Angela Hale with journalist Harvey Kronberg at Equality Texas’ anniversary celebration in November 2019.
A glimpse at the next legislative session
JAMES RUSSELL | Contributing Writer
What do secession, marijuana and flagrant violations of the U.S. Constitution have in common? They’re all topics addressed among the more the bills filed ahead of the 87th legislative session, which convenes next week on Jan. 12. Incumbent and incoming legislators have filed more than 1,000 bills since legislators began to file bills on Nov. 9.
Pre-filed bills include a variety of topics, from one calling for a voter referendum on whether Texas should secede from the United States filed by Rep. Kyle Biedermann, a Central Texas Republican, to a bill abolishing the death penalty filed by Rep. Harold Dutton, a Houston Democrat.
Legislative priorities have not been finalized, but members have filed a range of bills legalizing or decriminalizing marijuana for recreational use, further criminal justice reforms and expanded mental health services.
But the culture wars haven’t gone away. A bill from Rep. Steve Toth, R-The Woodlands, would punish medical providers who provide transition care for transgender children, is at the top of arch-conservative lawmakers’ minds. While there are other members that support his bill, Toth may face an uphill climb: He’s rescinded his endorsement of Gov. Greg Abbott and has filed bills restricting Abbott’s emergency powers as a result of the coronavirus pandemic.
Angela Hale, Equality Texas’s senior advisor, said Toth’s bill is similar to bills filed in other state legislatures. The attacks on transgender kids are what she called “the bathroom bill 2 or 3.0,” referring to the anti-transgender bills filed across the country in previous legislative sessions, including in Texas, restricting bathroom access for trans people.
While those bills failed in Texas, and even led to election losses for some of their most prominent backers, anti-LGBT advocates are not giving up on their efforts attacking transgender people.
“They’re pivoting from bathroom bills and are now going after trans kids again,” Hale said. Transition care includes hormone blockers, a medically-approved process supported by healthcare organizations.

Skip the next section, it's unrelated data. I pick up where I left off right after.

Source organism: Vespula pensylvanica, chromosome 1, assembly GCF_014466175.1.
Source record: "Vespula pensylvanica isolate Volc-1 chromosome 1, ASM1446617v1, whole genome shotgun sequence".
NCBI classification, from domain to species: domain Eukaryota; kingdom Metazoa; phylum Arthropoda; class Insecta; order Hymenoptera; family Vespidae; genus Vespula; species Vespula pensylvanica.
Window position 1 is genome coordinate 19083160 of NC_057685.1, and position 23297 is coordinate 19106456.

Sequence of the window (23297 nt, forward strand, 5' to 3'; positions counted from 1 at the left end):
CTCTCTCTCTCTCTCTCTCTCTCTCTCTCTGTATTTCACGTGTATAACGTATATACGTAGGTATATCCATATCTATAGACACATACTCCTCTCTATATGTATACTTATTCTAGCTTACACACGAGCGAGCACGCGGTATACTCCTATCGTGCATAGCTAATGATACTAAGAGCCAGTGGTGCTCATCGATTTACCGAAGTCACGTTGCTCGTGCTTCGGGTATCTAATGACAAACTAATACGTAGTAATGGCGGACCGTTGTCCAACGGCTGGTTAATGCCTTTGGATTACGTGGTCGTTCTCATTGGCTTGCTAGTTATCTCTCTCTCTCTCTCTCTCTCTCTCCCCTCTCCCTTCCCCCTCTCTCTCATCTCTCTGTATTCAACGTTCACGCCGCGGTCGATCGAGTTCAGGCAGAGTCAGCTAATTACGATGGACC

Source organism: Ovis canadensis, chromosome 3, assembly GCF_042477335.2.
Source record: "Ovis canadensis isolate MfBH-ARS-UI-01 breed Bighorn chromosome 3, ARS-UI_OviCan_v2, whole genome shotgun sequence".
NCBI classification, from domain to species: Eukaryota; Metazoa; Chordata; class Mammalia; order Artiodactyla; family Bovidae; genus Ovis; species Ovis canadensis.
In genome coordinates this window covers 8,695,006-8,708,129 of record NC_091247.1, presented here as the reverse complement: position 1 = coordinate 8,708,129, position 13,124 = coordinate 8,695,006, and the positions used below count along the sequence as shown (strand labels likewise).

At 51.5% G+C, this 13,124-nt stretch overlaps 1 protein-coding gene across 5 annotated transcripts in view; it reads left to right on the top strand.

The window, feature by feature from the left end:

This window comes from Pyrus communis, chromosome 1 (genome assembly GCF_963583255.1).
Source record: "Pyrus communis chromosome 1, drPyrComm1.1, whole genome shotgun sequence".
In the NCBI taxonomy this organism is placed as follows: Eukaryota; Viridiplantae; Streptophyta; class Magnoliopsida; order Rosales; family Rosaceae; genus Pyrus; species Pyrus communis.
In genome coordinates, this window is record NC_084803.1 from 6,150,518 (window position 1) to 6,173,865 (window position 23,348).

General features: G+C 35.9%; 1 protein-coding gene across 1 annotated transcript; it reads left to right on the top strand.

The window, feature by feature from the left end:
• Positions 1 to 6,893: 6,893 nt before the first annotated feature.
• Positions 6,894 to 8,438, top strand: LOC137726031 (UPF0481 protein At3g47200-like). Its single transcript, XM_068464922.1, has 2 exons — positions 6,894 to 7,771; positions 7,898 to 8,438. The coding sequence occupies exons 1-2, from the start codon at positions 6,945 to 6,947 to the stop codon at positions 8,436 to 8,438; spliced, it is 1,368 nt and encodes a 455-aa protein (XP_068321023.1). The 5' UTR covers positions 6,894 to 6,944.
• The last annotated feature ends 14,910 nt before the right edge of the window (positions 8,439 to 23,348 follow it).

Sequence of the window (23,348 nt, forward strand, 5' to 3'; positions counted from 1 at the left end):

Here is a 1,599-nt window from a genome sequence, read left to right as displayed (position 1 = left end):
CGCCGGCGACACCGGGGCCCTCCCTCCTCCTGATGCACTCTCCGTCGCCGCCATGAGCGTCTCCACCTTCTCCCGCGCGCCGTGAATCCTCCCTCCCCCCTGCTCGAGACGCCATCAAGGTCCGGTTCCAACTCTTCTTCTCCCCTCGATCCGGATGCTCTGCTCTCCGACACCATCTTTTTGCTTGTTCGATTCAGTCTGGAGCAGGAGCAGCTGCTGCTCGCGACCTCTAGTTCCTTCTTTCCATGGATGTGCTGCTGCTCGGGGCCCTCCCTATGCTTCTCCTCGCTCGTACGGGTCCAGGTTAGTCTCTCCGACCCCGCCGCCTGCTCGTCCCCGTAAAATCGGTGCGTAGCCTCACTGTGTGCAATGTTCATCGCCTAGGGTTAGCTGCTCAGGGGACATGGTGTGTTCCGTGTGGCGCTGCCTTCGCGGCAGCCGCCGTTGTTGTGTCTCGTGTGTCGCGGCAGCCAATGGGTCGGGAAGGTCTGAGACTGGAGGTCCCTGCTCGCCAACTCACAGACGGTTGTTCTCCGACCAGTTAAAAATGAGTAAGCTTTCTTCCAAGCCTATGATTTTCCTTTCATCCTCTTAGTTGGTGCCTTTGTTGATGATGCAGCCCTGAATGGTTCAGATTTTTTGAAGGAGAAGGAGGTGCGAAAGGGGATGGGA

Other anticipated bills include some restricting transgender athletes’ participation in sports and religious refusal bills allowing faith-based groups to deny services to LGBTQ people based on religious beliefs.
Still, LGBTQ advocates may have reason to be optimistic this session. Last session, in 2019, many LGBT bills received committee hearings for the first time, including one by Rep. Celia Israel, D-Austin, banning conversion therapy. Another bill, introduced by Rep. Garnet Coleman, D-Houston, that would have added sexual orientation and gender identity to the state hate crimes’ statue, received a committee hearing as well.
But in a major victory for the progressive factions, Republican legislators last session killed a set of bills considered a priority by business groups and Republican leaders. Those so-called pre-emption bills would have barred cities from requiring companies to provide certain benefits, including paid sick leave, and from regulating employee scheduling.
Those measures were popular among Republicans, but the original Senate sponsor bucked business groups and other stakeholders by also prohibiting nondiscrimination ordinances. So the bills ultimately died, in part due to then-State Affairs Committee Chair Dade Phelan, R-Beaumont. Phelan is now Speaker of the House-elect.
Phelan told the Texas Tribune last year he was “done talking about bashing on the gay community” and didn’t want to push legislation that could be used as a vehicle for discrimination. “It’s completely unacceptable … . This is 2019,” he said at the time.
While Phelan overall earned a C on Equality Texas’s 2019 voting scorecard, Phelan is backed by the Republican caucus and many Democrats, including the founding leaders of the LGBTQ Caucus.
The chamber’s partisan makeup will be the same as last session’s, with Republicans holding 83 seats to Democrats’ 67. Most of the damning anti-LGBTQ bills were dead on arrival last session, so there is hope the same thing will happen this time around.